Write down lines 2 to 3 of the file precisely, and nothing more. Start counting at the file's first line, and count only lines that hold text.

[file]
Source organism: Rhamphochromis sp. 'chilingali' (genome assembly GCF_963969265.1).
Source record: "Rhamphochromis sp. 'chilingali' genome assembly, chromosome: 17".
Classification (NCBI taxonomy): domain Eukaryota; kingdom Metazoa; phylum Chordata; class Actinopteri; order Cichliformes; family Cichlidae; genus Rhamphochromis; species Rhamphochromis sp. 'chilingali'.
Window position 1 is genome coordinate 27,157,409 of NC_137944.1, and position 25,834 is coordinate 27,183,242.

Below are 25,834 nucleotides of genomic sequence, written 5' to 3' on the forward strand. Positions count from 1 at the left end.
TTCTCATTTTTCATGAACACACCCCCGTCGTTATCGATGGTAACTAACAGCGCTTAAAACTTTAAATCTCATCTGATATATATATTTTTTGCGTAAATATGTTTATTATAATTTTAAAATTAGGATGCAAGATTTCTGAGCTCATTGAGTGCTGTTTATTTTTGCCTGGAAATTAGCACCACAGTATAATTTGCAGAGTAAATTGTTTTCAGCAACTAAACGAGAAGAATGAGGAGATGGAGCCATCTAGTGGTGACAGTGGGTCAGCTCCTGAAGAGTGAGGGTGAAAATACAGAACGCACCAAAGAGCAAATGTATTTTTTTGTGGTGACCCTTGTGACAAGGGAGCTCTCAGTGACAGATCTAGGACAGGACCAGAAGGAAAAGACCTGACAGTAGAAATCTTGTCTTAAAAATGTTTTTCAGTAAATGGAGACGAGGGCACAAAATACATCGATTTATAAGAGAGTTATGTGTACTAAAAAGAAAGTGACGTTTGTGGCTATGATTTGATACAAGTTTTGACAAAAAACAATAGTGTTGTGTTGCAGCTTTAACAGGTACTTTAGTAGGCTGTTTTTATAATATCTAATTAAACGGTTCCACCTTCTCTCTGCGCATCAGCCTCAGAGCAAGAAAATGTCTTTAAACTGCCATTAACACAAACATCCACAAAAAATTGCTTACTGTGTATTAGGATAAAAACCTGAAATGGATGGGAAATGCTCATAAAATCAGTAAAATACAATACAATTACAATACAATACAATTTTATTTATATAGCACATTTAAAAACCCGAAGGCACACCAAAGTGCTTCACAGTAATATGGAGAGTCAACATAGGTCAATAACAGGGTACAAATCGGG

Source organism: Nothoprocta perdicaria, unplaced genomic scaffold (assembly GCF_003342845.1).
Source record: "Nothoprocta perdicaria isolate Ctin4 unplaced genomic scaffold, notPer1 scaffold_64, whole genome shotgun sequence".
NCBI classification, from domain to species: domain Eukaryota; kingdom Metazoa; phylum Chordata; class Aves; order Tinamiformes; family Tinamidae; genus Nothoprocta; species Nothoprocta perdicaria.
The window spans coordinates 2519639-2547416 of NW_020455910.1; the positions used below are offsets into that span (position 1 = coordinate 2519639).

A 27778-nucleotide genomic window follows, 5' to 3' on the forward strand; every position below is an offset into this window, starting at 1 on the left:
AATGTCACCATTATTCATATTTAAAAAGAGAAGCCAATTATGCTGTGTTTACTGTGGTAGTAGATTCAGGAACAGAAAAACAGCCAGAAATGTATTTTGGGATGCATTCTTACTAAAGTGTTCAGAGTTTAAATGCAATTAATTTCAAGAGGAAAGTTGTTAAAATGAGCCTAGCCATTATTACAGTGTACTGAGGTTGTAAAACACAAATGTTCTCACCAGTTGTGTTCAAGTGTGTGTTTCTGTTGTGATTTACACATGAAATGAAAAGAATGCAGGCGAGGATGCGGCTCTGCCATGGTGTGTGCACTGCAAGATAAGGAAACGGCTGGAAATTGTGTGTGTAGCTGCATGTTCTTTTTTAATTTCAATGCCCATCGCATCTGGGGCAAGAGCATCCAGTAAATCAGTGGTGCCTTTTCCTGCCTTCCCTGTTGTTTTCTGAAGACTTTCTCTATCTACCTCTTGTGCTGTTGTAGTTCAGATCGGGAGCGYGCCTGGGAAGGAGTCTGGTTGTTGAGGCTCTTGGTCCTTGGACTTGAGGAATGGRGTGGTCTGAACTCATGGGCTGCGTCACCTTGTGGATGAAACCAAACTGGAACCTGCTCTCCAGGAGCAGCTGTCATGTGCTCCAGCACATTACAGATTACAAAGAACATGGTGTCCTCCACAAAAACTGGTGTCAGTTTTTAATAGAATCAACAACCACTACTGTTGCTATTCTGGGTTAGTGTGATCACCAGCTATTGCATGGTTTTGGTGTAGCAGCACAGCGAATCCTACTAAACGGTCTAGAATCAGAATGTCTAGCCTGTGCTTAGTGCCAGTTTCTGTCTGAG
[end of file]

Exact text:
Source record: "Rhamphochromis sp. 'chilingali' genome assembly, chromosome: 17".
Classification (NCBI taxonomy): domain Eukaryota; kingdom Metazoa; phylum Chordata; class Actinopteri; order Cichliformes; family Cichlidae; genus Rhamphochromis; species Rhamphochromis sp. 'chilingali'.